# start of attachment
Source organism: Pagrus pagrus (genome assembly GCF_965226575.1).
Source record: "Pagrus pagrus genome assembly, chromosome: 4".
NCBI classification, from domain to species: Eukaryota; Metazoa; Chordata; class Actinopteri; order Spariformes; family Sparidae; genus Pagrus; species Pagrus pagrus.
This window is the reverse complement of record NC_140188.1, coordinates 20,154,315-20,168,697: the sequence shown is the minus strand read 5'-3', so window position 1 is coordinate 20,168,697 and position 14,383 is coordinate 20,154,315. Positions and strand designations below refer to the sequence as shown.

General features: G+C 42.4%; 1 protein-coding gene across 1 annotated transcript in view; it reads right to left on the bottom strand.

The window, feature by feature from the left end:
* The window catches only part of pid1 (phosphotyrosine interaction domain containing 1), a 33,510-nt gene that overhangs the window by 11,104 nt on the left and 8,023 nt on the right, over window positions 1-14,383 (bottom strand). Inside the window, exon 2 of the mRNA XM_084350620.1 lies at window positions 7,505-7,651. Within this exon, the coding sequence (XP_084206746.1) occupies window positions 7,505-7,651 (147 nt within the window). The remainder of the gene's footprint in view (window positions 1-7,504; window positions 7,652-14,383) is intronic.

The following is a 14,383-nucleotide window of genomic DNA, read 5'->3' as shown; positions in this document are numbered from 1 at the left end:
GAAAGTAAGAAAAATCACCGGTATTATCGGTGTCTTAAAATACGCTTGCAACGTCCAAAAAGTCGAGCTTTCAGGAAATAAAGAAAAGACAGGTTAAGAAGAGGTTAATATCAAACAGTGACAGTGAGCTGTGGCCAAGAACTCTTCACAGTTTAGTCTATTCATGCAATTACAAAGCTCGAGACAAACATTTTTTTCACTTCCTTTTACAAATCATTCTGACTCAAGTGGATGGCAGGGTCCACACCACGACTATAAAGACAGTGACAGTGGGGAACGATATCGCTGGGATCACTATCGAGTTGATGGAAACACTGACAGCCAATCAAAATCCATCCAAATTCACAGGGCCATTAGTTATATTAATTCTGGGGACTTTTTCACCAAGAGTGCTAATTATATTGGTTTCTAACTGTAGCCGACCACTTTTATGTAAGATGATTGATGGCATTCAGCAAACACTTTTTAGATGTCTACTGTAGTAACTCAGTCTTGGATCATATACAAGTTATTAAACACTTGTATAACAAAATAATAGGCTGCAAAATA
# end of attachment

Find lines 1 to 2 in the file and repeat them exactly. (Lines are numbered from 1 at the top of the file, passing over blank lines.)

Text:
Source organism: Pagrus pagrus (genome assembly GCF_965226575.1).
Source record: "Pagrus pagrus genome assembly, chromosome: 4".